Monday, October 29, 2007

Tere Bina

He sat alone in the middle of a crowded dim-lit dhabha – the dhabha to which Rajeev and Sanjana usually sneaked out from home. He felt lonely in spite of the presence of so many people. Sometimes, life seems all about a few people, the absence of whom makes us feel as if the whole world were depopulated.

A waiter placed the menu card on Rajeev’s table and stood by his side. Without much interest, he flipped through the booklet sized menu card. He saw all their favourite dishes listed one after another – the ones she monotonously ordered whenever he took her out to a hotel. He missed her even more.

Finally, he realized that the waiter was becoming impatient. Probably he was thinking that his customer was an illiterate. If Rajeev took another minute to place his order, the waiter might probably start listing out all that’s there in the menu card like a nursery kid enthusiastically singing her newly learnt rhymes as if she were the only one who could recite those lines with such perfection.

“One masala dosai and one filter coffee.” He said at last.

The waiter vanished even before Rajeev opened his mouth to ask for a glass of water. Had she been there, it would have been a Chola poori or Kotthu parota or Kaima idli with Masala tea. The cleaner would have a tough time cleaning up their table that would be laden with atleast half a dozen plates. He didn’t feel like having any of these without the poor girl who was skimming through each of her meals as if it were her duty. She was merely surviving on a diet that most often consisted of a calorie-conscious vegetarian burger and a big mug of fat-free milk. He sighed.

After having had his rather mediocre meal, he stood in the queue to make his payment. There was a small rectangular slate precariously leaning on what seemed like a flower vase. On the slate was written – “Today’s special – Chola Poori”

His lips curled into a sarcastic smile. Rajeev felt happy that he had sacrificed it for his sister. Eating that Chola poori wouldn’t have given him half that happiness.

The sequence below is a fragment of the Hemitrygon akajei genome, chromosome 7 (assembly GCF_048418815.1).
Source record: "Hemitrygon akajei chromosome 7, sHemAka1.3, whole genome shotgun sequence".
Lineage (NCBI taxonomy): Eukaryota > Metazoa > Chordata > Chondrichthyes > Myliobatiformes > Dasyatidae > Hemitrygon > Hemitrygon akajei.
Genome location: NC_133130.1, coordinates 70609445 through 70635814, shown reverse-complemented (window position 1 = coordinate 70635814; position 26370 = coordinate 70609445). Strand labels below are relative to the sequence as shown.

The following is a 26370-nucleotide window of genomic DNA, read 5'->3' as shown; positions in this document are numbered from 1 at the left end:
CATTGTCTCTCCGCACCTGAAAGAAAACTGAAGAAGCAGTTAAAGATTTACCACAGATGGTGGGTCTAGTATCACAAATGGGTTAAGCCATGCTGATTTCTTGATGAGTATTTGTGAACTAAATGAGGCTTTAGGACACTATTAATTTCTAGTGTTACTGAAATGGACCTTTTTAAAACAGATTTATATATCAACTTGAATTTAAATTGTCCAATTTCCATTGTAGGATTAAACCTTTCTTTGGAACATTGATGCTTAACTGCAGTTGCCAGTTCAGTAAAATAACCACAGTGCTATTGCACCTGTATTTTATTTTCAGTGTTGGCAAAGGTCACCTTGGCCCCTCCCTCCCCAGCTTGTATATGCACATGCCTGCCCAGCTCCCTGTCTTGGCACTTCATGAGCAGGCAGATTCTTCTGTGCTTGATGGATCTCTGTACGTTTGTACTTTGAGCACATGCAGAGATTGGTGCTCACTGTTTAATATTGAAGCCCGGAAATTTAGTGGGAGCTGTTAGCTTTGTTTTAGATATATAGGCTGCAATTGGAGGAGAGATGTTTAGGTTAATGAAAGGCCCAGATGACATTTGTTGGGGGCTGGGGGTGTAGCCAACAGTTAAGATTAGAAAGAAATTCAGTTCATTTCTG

P.S. 1: Mild ice puttings for my cousins. Dun’t mind oki. :D

P.S. 2: Save some crackers for me boys. :D

Thursday, October 18, 2007

To where I belong

She lay curled on the bed, her eyes half open. She could smell the amritanjan on her forehead still lingering around her. It was quite early in the morning, a time even before dawn itself was awake. The window curtains were drawn apart and the beautiful white crescent shone on the dark black blanket of sky. A few stars twinkled, trying to outshine one another.

Her throat was parched. Looking for the flask of warm water kept by her bedside, she made an attempt to raise herself from bed. Her knees and elbows let out a crackle powerful enough for anyone to expect her entire skeleton to collapse. She pulled her eyelids tight together and twitched her face in pain. Slowly turning to one side, she lifted herself with both hands on the bed – a mighty effort on her part. The nerves running along her neck became more prominent as she gulped down the warm water in thirst.

She took the bead chain that lay beside her pillow and began to run them one-by-one between her index finger and thumb. Mumbling something as she did so, she kept staring at the sky as if expecting one of the stars to drop right beside her. Maybe not the star that was twinkling so far up in the sky, but the star of her life – Sanjeev.

It was now a little more than 2 years since he was gone – flown across oceans to complete a master’s degree that would earn him more reputation than it would if he had done the same course in his home country. He might never come back again she thought, or at least that’s what her neighbour’s gossiped. They said that he would settle there, earn in dollars, get married and raise kids who would speak their own mother tongue with an accent. It was all too hard to digest.

He had called her up a week ago only to whine about her how much he missed her during his graduation ceremony. Not having received any more calls since that one, she was puzzled. She comforted herself to the fact that he was probably busy and began to recollect the lovely moments she had had with him. Bedtime epic stories. Granny’s fast math techniques. Forced mridangam class. A bowl full of curd rice with homemade mango pickle. Chill sweet water from mud pot. Street games with pebbles. Plucking flowers from the garden for everyday puja.

Memory seemed like a funny thing, especially when it reflected a timeline of events in as short as few minutes, giving her the feeling that her 60-year old life had just whizzed past. She opened her eyes and looked out of the window once again. An aeroplane hovering in sight disturbed her silent journey of her own past. Cursing the loud noise, she got back to chanting.

Little did she know who was waiting to jump out of that flight and surprise her.

P.S.1: Miss paati, especially during a festive time such as Navrathri. Can't believe this is my third year sans celebrating navrathri, ganesh puja and diwali! Damn! :(

P.S.2: Missing amma's sundal is another :P